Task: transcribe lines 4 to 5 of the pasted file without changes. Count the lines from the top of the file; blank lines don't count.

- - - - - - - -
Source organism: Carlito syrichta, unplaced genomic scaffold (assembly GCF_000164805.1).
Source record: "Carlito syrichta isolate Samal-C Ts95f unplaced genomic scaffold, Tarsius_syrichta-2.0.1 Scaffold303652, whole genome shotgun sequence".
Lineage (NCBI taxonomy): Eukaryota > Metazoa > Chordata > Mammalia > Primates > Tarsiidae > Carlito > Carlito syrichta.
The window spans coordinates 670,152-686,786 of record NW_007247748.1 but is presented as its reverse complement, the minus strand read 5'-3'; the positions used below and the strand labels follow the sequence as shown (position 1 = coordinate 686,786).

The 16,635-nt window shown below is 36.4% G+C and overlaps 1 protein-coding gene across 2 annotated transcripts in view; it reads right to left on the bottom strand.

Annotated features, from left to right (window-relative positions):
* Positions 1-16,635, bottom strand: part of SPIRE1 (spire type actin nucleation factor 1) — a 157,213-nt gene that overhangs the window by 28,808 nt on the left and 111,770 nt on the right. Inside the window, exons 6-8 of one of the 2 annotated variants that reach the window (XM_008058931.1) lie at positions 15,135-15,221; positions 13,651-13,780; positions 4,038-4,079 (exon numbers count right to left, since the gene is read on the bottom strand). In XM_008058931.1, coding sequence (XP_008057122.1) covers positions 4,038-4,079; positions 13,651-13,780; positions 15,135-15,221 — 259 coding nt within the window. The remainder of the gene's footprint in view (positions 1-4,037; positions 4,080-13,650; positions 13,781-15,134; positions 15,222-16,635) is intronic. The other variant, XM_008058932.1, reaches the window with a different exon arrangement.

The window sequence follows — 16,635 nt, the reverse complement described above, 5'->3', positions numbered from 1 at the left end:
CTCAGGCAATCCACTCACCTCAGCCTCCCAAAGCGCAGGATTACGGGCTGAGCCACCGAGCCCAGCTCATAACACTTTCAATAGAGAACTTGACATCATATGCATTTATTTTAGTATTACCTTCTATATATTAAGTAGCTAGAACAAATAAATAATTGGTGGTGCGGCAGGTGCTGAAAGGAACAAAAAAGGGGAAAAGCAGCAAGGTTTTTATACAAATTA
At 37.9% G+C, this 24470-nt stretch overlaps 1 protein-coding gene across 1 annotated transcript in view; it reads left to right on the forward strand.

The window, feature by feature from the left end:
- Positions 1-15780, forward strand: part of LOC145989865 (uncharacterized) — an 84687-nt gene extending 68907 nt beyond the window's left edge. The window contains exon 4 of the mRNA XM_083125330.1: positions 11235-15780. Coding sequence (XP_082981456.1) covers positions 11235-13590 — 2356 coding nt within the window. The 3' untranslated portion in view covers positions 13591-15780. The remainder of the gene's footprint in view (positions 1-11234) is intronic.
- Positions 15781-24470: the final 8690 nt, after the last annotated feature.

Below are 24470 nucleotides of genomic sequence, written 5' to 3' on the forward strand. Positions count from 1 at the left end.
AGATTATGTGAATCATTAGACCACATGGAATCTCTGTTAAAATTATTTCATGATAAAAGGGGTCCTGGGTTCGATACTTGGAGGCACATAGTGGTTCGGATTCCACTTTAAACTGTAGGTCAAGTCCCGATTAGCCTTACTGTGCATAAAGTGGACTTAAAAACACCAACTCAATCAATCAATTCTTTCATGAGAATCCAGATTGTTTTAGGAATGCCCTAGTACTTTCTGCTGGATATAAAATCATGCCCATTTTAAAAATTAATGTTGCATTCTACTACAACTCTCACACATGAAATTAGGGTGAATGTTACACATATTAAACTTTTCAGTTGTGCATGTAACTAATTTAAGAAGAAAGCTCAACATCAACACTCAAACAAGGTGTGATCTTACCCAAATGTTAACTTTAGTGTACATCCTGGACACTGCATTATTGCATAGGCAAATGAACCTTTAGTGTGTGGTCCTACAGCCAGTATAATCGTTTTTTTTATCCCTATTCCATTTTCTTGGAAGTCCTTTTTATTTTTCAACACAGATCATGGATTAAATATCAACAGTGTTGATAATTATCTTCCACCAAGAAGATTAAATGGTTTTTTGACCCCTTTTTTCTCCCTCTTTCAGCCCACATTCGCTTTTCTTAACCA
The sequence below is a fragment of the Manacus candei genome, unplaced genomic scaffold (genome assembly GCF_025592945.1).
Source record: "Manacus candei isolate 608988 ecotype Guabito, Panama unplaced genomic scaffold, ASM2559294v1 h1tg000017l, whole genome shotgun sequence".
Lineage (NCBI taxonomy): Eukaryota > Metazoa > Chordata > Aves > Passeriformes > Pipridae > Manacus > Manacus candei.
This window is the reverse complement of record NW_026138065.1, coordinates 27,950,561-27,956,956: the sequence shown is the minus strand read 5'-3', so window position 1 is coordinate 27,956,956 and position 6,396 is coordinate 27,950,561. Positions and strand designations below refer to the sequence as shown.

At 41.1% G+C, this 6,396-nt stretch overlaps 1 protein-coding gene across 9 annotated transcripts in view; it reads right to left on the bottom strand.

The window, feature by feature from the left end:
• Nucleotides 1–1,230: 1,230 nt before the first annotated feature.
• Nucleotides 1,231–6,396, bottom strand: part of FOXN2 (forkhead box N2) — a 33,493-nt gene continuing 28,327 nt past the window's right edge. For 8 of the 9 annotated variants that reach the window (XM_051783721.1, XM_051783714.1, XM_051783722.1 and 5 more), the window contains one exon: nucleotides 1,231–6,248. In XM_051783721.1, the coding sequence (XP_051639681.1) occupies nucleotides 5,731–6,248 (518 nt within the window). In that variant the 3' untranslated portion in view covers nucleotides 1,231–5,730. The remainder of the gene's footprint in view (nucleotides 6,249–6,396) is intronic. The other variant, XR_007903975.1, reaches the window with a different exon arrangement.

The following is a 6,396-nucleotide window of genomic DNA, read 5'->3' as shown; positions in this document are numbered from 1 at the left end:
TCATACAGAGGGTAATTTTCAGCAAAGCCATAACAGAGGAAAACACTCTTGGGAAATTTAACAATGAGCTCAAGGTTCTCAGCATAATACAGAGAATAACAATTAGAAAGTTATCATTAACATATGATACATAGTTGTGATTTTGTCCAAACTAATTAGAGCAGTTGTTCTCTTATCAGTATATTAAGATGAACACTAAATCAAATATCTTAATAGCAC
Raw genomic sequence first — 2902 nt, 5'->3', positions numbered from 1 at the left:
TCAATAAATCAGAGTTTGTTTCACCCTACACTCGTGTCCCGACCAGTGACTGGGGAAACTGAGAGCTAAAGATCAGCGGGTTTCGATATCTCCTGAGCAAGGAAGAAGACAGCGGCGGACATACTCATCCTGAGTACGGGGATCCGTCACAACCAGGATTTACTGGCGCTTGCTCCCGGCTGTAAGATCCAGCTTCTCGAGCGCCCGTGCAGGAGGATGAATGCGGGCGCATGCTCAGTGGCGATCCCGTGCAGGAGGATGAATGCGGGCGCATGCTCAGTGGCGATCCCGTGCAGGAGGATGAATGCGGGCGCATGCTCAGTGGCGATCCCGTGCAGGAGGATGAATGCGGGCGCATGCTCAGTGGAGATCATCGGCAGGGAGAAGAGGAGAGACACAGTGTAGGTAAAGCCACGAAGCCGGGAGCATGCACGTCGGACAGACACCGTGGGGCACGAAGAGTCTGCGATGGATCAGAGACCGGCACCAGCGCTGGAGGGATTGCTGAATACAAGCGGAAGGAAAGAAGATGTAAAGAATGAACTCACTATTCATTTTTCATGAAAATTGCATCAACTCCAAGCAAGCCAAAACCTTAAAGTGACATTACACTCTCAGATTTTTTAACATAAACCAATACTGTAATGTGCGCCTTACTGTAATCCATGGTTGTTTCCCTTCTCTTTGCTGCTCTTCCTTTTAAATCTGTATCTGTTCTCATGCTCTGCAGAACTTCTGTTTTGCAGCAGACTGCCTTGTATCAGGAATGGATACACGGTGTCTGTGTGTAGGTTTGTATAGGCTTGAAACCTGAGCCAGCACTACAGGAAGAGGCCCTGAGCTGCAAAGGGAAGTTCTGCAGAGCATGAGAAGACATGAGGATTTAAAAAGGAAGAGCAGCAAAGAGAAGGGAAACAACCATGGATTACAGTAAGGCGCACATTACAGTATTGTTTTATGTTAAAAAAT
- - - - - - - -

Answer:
The window spans coordinates 670,152-686,786 of record NW_007247748.1 but is presented as its reverse complement, the minus strand read 5'-3'; the positions used below and the strand labels follow the sequence as shown (position 1 = coordinate 686,786).

The 16,635-nt window shown below is 36.4% G+C and overlaps 1 protein-coding gene across 2 annotated transcripts in view; it reads right to left on the bottom strand.